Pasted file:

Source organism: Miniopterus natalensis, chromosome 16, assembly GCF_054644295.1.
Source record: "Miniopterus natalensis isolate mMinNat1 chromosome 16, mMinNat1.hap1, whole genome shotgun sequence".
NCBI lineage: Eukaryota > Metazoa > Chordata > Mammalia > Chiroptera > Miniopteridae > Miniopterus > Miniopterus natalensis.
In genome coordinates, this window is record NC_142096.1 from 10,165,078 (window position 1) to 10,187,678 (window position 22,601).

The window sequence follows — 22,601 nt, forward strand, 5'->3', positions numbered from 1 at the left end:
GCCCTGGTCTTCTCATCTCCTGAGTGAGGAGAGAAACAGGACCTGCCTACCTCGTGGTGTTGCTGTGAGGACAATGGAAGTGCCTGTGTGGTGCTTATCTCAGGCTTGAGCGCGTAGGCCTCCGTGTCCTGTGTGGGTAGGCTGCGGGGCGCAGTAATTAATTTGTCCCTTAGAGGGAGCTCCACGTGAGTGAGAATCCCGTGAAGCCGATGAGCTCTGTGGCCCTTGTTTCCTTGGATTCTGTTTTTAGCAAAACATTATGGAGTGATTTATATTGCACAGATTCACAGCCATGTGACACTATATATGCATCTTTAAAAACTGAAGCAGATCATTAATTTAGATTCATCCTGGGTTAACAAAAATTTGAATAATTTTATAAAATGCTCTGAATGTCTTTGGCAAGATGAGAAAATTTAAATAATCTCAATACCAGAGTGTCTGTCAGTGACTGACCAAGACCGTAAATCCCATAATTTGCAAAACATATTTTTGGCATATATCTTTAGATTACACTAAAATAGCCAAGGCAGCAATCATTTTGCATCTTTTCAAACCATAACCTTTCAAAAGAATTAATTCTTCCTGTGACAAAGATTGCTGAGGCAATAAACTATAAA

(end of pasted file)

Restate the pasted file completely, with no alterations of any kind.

Source organism: Miniopterus natalensis, chromosome 16, assembly GCF_054644295.1.
Source record: "Miniopterus natalensis isolate mMinNat1 chromosome 16, mMinNat1.hap1, whole genome shotgun sequence".
NCBI lineage: Eukaryota > Metazoa > Chordata > Mammalia > Chiroptera > Miniopteridae > Miniopterus > Miniopterus natalensis.
In genome coordinates, this window is record NC_142096.1 from 10,165,078 (window position 1) to 10,187,678 (window position 22,601).

The window sequence follows — 22,601 nt, forward strand, 5'->3', positions numbered from 1 at the left end:
GCCCTGGTCTTCTCATCTCCTGAGTGAGGAGAGAAACAGGACCTGCCTACCTCGTGGTGTTGCTGTGAGGACAATGGAAGTGCCTGTGTGGTGCTTATCTCAGGCTTGAGCGCGTAGGCCTCCGTGTCCTGTGTGGGTAGGCTGCGGGGCGCAGTAATTAATTTGTCCCTTAGAGGGAGCTCCACGTGAGTGAGAATCCCGTGAAGCCGATGAGCTCTGTGGCCCTTGTTTCCTTGGATTCTGTTTTTAGCAAAACATTATGGAGTGATTTATATTGCACAGATTCACAGCCATGTGACACTATATATGCATCTTTAAAAACTGAAGCAGATCATTAATTTAGATTCATCCTGGGTTAACAAAAATTTGAATAATTTTATAAAATGCTCTGAATGTCTTTGGCAAGATGAGAAAATTTAAATAATCTCAATACCAGAGTGTCTGTCAGTGACTGACCAAGACCGTAAATCCCATAATTTGCAAAACATATTTTTGGCATATATCTTTAGATTACACTAAAATAGCCAAGGCAGCAATCATTTTGCATCTTTTCAAACCATAACCTTTCAAAAGAATTAATTCTTCCTGTGACAAAGATTGCTGAGGCAATAAACTATAAA